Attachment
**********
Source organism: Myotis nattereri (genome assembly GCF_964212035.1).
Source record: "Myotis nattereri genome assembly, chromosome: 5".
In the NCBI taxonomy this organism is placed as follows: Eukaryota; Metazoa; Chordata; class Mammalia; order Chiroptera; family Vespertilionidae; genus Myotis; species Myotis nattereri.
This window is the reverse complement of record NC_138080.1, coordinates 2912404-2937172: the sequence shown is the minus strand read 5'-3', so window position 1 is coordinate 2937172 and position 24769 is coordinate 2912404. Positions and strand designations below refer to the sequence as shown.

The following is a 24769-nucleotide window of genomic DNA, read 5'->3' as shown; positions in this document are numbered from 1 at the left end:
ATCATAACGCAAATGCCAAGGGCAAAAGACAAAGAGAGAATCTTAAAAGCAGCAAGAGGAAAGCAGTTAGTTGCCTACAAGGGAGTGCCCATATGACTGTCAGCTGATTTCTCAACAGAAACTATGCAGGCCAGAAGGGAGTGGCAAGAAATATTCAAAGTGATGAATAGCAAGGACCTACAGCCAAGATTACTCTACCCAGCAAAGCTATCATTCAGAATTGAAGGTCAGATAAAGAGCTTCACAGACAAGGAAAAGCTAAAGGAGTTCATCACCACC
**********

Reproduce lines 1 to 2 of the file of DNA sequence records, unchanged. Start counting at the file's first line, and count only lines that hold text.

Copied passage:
Source organism: Myotis nattereri (genome assembly GCF_964212035.1).
Source record: "Myotis nattereri genome assembly, chromosome: 5".